Shannon Waller: And Dan, in our last podcast, you talked about productivity: faster, easier, cheaper, bigger results. And what you described with technology and stacking and collaborations too is a way to just so quickly accelerate productivity in ways that weren't possible. I mean, when you and I first started working together in 1991, I would handwrite faxes and stand by the fax machine, sending them out achingly slowly.
Dan Sullivan: Yeah, but that was a great breakthrough.
Shannon Waller: It was huge.
Dan Sullivan: And it was very interesting because I know here in Canada, it might have happened in the United States and elsewhere, was that the post offices of those countries immediately demanded that they be given control of faxes. That every fax message had to essentially go with a cost that because they were bypassing the sale of stamps. In other words, the post office didn't want to join the game, they wanted to prevent the game and get paid for other people's game. And they've been left behind for the major part of daily communication. The post office no longer plays a part.
Shannon Waller: Yeah, that's a really good point.
Dan Sullivan: They only make their money on delivery systems where they're in direct competition with other delivery companies.
Shannon Waller: Yeah. If it was fast and efficient and you could count on it being there soon, I'm sure people would in some cases prefer to send it tangible, but it just doesn't make any sense. So I really appreciate that. So Dan, just to wrap up in terms of people taking action on this, one of the things that occurs to me is just appreciate and just do as you do once every six months and just appreciate all the capabilities that you are doing in your company. What else would you recommend?
Dan Sullivan: Well, I think that's the big one because your sense of what constitutes a capability is anything that you don't have to do where you get the benefit of other people's capabilities. And so my big one in our Strategic Coach setup is our associate coaches that we have. First, one and then five and then 10, and we have 16 associate coaches. And these are longtime entrepreneurs in Strategic Coach who have really loved the thinking tools we have. So much so that they said, "In order for me to even master Coach thinking tools, even to a greater degree, I would like to help you in your enterprise of coaching entrepreneurs. We'd like to be coaches for you." And they get paid for this, but it's based on a reasonable assessment of what coaches and trainers get in the marketplace. And they don't have to do this. They do this willingly. And they run their own businesses. They do this as an additional activity. And we've had that going since 1995. And it's the sole reason why we've grown massively. Since then, it's because we have this collaboration with our coaches.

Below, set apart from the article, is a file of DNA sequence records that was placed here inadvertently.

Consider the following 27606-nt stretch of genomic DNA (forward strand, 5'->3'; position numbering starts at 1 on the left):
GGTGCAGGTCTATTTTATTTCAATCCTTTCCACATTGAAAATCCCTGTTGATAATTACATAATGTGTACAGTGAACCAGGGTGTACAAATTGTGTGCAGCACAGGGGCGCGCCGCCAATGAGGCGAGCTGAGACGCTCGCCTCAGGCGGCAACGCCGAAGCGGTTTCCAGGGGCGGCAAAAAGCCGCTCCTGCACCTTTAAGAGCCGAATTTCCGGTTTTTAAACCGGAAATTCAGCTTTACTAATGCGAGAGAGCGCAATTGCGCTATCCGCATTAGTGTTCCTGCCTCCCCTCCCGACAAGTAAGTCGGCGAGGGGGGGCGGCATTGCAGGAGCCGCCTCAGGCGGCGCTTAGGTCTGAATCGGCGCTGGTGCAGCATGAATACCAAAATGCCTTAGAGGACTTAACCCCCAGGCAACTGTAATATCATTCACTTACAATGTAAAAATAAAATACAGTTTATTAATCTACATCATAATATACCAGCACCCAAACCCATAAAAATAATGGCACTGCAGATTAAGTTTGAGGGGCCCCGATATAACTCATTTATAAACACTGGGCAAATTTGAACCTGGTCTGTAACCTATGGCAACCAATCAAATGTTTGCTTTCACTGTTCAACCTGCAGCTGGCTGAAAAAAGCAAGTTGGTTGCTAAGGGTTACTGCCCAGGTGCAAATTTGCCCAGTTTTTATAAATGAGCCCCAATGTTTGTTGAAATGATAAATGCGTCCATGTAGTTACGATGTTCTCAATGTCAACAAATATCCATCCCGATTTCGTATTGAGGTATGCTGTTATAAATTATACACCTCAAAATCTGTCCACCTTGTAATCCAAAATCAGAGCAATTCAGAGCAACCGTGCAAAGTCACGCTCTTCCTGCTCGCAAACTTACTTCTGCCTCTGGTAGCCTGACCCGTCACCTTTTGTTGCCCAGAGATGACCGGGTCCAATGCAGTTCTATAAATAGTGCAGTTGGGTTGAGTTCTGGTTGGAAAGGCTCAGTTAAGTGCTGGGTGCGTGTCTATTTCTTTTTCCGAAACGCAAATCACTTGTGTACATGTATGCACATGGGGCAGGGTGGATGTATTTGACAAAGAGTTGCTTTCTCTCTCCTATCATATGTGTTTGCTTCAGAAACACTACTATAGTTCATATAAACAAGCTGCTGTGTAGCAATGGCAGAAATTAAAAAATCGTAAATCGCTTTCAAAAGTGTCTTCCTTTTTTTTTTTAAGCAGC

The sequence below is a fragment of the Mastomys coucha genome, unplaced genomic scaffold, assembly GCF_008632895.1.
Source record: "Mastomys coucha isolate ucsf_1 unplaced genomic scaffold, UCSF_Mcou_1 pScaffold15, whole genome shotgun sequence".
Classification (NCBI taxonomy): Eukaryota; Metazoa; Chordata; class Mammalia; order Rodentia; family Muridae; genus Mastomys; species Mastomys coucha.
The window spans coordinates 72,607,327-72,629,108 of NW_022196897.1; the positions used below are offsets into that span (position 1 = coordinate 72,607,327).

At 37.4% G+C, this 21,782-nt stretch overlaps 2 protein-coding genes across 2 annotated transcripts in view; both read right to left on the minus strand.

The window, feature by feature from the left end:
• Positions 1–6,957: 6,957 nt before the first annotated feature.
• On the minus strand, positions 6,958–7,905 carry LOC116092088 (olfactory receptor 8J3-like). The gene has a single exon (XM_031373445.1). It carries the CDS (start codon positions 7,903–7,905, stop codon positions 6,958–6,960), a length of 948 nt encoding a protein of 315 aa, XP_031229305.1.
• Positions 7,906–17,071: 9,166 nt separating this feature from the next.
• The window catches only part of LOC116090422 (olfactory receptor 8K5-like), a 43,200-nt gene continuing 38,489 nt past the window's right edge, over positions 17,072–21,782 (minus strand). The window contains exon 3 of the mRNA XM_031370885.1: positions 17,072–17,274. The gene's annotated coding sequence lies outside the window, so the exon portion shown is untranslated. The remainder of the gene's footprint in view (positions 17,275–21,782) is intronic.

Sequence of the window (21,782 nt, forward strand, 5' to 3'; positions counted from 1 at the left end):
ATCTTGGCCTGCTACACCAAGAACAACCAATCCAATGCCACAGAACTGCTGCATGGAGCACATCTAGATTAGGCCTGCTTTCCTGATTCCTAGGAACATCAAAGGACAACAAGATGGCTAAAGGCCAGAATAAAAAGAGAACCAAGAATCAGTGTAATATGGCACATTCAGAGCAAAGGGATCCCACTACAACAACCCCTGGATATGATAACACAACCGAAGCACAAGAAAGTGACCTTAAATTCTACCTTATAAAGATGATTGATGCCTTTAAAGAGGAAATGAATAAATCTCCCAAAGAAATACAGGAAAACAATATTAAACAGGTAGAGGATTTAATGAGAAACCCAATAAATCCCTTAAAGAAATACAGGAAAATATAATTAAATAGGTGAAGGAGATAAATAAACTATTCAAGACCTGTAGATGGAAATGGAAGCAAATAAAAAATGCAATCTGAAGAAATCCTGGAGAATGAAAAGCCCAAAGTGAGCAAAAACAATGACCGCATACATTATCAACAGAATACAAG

Shannon Waller: Yeah. Babs has always said our company growth is based on the increasing capabilities of the people in it. So it's the mindset as our coaches are part of our team, our team members are huge. In terms of their capabilities, that's actually how we look at growing our company. We kind of call it organic growth, but it makes so much sense. And being part of an organization where you are so valued for your capabilities—Unique Ability is the term we use for that—is just a very different organization than one that is transactional, fit your square peg into the round hole, just do what we tell you, and then when you're no longer useful, goodbye. It's just a very different mindset.
Dan Sullivan: Well, the other thing is that we've developed very, very unique methodologies and processes and techniques in how we expand our own Unique Ability Teamwork inside of our company. And that is all eligible for becoming intellectual property of copyrights, trademarks, patents, trade design, and actually trade secrets. We have lots of trade secrets, which are considered extraordinarily valuable, but we have a reason for not publicizing them. We have a reason, and they're kind of like secret sauce. We have secret sauces. We have our equivalent of the Coca-Cola formula.
Shannon Waller: What is it with KFC? Secret blend of herbs and spices.
Dan Sullivan: Yeah. Secret. Secret. Yeah. We have secret blends of herbs and spaces. And now we're living in a world where that itself has a market asset value and it can be determined and it's considered by lending organizations to be loan worthy. So it's just an interesting, in the 50 years almost that I've been coaching, how much the world itself has changed such that you can grow your capabilities, not endlessly, but without end, without it showing up on all sorts of regulatory and taxation radar screens.
Shannon Waller: Phenomenal. Dan, thank you for illuminating this. I think it's fascinating, and I love the fact that people can package their IP and it can actually be worth investment funds in ways that weren't possible before. So this is exciting. Thank you.